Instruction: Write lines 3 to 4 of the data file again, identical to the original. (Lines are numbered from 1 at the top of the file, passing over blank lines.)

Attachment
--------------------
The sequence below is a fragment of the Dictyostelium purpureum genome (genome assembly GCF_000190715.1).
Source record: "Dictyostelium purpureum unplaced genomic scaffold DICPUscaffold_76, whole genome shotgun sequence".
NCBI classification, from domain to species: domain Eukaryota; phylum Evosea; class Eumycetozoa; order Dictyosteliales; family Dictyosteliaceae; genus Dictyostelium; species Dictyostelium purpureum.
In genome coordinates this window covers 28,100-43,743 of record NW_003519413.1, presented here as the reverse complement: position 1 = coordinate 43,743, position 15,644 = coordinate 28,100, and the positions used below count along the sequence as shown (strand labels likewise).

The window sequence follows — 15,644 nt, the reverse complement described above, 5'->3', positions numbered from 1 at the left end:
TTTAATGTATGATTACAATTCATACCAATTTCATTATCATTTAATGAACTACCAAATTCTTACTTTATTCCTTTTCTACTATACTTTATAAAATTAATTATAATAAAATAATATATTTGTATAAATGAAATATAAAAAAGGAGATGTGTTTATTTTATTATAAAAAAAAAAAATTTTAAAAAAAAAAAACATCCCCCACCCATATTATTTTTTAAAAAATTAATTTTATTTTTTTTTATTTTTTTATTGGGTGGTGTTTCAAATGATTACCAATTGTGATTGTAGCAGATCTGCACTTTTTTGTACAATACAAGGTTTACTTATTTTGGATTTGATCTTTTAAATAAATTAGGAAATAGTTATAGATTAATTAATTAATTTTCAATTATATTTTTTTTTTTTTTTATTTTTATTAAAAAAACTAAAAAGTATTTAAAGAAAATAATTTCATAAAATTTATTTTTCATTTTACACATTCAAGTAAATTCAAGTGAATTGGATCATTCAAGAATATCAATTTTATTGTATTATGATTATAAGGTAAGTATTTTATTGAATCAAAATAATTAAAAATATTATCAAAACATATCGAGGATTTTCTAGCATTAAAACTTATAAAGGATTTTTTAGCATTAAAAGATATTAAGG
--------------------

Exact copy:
NCBI classification, from domain to species: domain Eukaryota; phylum Evosea; class Eumycetozoa; order Dictyosteliales; family Dictyosteliaceae; genus Dictyostelium; species Dictyostelium purpureum.
In genome coordinates this window covers 28,100-43,743 of record NW_003519413.1, presented here as the reverse complement: position 1 = coordinate 43,743, position 15,644 = coordinate 28,100, and the positions used below count along the sequence as shown (strand labels likewise).